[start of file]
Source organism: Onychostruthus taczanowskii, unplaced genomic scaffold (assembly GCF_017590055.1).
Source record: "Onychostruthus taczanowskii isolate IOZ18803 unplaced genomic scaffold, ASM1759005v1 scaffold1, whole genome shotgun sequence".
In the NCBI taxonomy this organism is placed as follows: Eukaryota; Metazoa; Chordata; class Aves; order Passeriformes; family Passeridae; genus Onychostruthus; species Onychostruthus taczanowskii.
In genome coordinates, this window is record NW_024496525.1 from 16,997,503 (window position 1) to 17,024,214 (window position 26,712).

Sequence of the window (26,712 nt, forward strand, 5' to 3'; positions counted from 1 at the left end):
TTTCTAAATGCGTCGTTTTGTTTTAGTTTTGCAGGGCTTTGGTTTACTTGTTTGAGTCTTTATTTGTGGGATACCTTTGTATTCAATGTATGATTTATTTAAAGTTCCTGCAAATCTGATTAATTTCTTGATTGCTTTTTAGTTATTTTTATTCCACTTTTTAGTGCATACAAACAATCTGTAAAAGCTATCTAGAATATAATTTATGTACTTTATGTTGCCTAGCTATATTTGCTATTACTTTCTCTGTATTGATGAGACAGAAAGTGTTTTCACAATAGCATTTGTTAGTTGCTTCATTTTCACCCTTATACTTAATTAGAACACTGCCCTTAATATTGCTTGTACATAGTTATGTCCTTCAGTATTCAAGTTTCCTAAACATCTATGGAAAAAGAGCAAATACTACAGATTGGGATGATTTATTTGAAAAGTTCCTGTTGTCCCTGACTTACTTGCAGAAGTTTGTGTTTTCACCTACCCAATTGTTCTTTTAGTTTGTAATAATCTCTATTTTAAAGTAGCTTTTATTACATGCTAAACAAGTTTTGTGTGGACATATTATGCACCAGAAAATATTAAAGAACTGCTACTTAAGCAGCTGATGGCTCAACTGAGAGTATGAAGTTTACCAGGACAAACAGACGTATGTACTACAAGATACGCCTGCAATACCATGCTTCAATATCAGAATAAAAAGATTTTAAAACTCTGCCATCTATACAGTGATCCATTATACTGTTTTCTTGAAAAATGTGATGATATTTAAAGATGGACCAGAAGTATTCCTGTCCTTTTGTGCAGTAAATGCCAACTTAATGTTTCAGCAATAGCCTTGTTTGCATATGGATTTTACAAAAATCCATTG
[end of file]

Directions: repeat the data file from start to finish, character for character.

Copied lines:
Source organism: Onychostruthus taczanowskii, unplaced genomic scaffold (assembly GCF_017590055.1).
Source record: "Onychostruthus taczanowskii isolate IOZ18803 unplaced genomic scaffold, ASM1759005v1 scaffold1, whole genome shotgun sequence".
In the NCBI taxonomy this organism is placed as follows: Eukaryota; Metazoa; Chordata; class Aves; order Passeriformes; family Passeridae; genus Onychostruthus; species Onychostruthus taczanowskii.
In genome coordinates, this window is record NW_024496525.1 from 16,997,503 (window position 1) to 17,024,214 (window position 26,712).

Sequence of the window (26,712 nt, forward strand, 5' to 3'; positions counted from 1 at the left end):
TTTCTAAATGCGTCGTTTTGTTTTAGTTTTGCAGGGCTTTGGTTTACTTGTTTGAGTCTTTATTTGTGGGATACCTTTGTATTCAATGTATGATTTATTTAAAGTTCCTGCAAATCTGATTAATTTCTTGATTGCTTTTTAGTTATTTTTATTCCACTTTTTAGTGCATACAAACAATCTGTAAAAGCTATCTAGAATATAATTTATGTACTTTATGTTGCCTAGCTATATTTGCTATTACTTTCTCTGTATTGATGAGACAGAAAGTGTTTTCACAATAGCATTTGTTAGTTGCTTCATTTTCACCCTTATACTTAATTAGAACACTGCCCTTAATATTGCTTGTACATAGTTATGTCCTTCAGTATTCAAGTTTCCTAAACATCTATGGAAAAAGAGCAAATACTACAGATTGGGATGATTTATTTGAAAAGTTCCTGTTGTCCCTGACTTACTTGCAGAAGTTTGTGTTTTCACCTACCCAATTGTTCTTTTAGTTTGTAATAATCTCTATTTTAAAGTAGCTTTTATTACATGCTAAACAAGTTTTGTGTGGACATATTATGCACCAGAAAATATTAAAGAACTGCTACTTAAGCAGCTGATGGCTCAACTGAGAGTATGAAGTTTACCAGGACAAACAGACGTATGTACTACAAGATACGCCTGCAATACCATGCTTCAATATCAGAATAAAAAGATTTTAAAACTCTGCCATCTATACAGTGATCCATTATACTGTTTTCTTGAAAAATGTGATGATATTTAAAGATGGACCAGAAGTATTCCTGTCCTTTTGTGCAGTAAATGCCAACTTAATGTTTCAGCAATAGCCTTGTTTGCATATGGATTTTACAAAAATCCATTG